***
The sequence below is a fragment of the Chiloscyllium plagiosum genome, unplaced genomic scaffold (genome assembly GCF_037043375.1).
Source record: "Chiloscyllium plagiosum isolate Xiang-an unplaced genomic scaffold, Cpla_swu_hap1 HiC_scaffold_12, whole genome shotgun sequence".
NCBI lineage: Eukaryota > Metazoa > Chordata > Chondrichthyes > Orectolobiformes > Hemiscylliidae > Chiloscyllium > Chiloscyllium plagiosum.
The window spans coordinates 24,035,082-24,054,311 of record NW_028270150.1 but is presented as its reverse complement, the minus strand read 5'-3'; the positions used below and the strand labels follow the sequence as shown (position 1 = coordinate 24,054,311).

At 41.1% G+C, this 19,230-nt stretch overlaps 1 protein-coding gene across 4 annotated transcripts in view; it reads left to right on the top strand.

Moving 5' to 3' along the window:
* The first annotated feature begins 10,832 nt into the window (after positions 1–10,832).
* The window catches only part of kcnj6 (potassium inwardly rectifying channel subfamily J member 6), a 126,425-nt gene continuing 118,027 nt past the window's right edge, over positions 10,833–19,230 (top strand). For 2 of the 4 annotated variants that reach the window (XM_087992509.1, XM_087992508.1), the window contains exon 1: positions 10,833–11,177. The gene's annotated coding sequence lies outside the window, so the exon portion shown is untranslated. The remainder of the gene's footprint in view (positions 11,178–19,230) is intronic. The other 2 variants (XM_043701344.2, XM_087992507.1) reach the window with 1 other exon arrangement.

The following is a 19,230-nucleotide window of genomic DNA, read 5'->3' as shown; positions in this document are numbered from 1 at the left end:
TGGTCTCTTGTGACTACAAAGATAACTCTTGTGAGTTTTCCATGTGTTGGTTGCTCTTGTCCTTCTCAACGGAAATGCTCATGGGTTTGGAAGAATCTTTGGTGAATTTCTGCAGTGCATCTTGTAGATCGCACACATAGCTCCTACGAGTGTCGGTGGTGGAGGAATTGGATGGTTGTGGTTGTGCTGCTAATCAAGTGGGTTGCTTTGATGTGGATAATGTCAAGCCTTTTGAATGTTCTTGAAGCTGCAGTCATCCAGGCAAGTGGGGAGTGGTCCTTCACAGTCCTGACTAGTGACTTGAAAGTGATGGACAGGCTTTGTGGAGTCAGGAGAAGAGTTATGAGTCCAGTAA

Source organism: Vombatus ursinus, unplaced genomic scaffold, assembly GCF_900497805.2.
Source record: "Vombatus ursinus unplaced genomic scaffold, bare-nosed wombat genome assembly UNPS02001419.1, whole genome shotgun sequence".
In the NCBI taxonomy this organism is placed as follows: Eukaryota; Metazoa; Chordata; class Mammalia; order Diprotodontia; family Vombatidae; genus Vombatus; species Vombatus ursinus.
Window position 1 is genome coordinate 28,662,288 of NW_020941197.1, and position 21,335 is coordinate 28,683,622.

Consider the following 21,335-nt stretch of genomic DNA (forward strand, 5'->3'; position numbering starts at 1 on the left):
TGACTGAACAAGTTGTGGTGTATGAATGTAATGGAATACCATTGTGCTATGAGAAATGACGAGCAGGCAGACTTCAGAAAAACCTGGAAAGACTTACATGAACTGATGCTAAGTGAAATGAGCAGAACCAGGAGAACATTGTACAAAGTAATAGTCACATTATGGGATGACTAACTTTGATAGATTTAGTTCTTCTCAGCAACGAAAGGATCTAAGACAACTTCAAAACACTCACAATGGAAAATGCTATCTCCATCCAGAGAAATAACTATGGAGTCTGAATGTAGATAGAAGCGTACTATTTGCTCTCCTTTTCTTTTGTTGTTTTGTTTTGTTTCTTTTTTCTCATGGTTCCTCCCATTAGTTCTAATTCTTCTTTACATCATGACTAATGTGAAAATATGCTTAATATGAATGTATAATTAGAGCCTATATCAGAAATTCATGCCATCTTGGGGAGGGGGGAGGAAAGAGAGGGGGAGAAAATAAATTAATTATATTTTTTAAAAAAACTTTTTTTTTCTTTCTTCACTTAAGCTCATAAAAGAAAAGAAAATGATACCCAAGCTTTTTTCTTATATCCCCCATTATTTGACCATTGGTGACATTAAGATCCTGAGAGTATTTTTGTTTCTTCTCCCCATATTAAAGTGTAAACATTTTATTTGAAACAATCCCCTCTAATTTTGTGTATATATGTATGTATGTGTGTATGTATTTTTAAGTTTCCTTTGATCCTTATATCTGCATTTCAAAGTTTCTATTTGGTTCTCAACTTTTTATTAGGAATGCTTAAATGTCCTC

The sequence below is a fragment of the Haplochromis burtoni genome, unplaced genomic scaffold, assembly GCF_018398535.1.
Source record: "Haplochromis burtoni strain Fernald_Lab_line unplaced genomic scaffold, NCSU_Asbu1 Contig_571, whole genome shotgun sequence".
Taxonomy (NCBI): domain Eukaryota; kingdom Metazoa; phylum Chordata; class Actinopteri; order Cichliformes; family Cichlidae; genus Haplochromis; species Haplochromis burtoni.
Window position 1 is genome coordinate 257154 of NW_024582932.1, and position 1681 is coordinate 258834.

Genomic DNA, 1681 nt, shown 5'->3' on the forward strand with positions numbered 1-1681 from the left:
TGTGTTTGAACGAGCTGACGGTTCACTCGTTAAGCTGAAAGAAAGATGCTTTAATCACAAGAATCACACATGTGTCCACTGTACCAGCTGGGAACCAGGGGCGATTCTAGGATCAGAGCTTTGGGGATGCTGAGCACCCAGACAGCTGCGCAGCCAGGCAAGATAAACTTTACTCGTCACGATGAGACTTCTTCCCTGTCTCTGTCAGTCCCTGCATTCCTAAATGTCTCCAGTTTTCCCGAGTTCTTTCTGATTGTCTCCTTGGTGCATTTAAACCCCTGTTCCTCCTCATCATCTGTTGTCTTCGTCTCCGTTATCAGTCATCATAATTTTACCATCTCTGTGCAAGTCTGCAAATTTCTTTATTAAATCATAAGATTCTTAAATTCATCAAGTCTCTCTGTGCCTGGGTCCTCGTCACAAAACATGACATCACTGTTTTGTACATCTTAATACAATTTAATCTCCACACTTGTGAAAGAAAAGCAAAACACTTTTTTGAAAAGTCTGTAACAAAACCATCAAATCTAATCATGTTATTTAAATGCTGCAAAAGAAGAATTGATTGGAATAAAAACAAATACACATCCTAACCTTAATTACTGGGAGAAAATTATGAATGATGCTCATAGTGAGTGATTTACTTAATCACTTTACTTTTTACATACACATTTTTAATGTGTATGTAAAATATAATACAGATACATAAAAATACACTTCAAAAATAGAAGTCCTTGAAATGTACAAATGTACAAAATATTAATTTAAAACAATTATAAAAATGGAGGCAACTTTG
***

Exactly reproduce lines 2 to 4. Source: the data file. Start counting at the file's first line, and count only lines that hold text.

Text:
Source record: "Chiloscyllium plagiosum isolate Xiang-an unplaced genomic scaffold, Cpla_swu_hap1 HiC_scaffold_12, whole genome shotgun sequence".
NCBI lineage: Eukaryota > Metazoa > Chordata > Chondrichthyes > Orectolobiformes > Hemiscylliidae > Chiloscyllium > Chiloscyllium plagiosum.
The window spans coordinates 24,035,082-24,054,311 of record NW_028270150.1 but is presented as its reverse complement, the minus strand read 5'-3'; the positions used below and the strand labels follow the sequence as shown (position 1 = coordinate 24,054,311).